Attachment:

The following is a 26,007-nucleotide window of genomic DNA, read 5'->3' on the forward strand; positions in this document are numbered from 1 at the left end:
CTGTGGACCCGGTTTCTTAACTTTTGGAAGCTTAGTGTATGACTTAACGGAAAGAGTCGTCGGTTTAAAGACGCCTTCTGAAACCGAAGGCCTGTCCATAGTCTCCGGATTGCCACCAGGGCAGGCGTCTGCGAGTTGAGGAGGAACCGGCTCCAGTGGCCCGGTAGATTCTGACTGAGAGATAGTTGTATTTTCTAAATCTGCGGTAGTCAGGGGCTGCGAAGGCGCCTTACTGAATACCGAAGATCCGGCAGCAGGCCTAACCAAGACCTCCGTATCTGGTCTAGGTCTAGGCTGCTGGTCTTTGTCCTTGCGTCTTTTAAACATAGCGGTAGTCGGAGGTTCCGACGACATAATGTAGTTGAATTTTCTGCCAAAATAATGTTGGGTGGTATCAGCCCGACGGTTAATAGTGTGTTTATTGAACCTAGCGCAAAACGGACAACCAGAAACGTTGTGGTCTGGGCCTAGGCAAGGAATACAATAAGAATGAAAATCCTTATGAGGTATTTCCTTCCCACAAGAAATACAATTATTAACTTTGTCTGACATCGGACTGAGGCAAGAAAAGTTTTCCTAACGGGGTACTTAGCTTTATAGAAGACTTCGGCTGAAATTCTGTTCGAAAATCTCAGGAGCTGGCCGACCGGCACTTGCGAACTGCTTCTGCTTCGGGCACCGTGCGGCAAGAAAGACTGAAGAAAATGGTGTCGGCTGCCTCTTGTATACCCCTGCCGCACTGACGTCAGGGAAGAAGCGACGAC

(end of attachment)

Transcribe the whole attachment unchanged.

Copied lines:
The following is a 26,007-nucleotide window of genomic DNA, read 5'->3' on the forward strand; positions in this document are numbered from 1 at the left end:
CTGTGGACCCGGTTTCTTAACTTTTGGAAGCTTAGTGTATGACTTAACGGAAAGAGTCGTCGGTTTAAAGACGCCTTCTGAAACCGAAGGCCTGTCCATAGTCTCCGGATTGCCACCAGGGCAGGCGTCTGCGAGTTGAGGAGGAACCGGCTCCAGTGGCCCGGTAGATTCTGACTGAGAGATAGTTGTATTTTCTAAATCTGCGGTAGTCAGGGGCTGCGAAGGCGCCTTACTGAATACCGAAGATCCGGCAGCAGGCCTAACCAAGACCTCCGTATCTGGTCTAGGTCTAGGCTGCTGGTCTTTGTCCTTGCGTCTTTTAAACATAGCGGTAGTCGGAGGTTCCGACGACATAATGTAGTTGAATTTTCTGCCAAAATAATGTTGGGTGGTATCAGCCCGACGGTTAATAGTGTGTTTATTGAACCTAGCGCAAAACGGACAACCAGAAACGTTGTGGTCTGGGCCTAGGCAAGGAATACAATAAGAATGAAAATCCTTATGAGGTATTTCCTTCCCACAAGAAATACAATTATTAACTTTGTCTGACATCGGACTGAGGCAAGAAAAGTTTTCCTAACGGGGTACTTAGCTTTATAGAAGACTTCGGCTGAAATTCTGTTCGAAAATCTCAGGAGCTGGCCGACCGGCACTTGCGAACTGCTTCTGCTTCGGGCACCGTGCGGCAAGAAAGACTGAAGAAAATGGTGTCGGCTGCCTCTTGTATACCCCTGCCGCACTGACGTCAGGGAAGAAGCGACGAC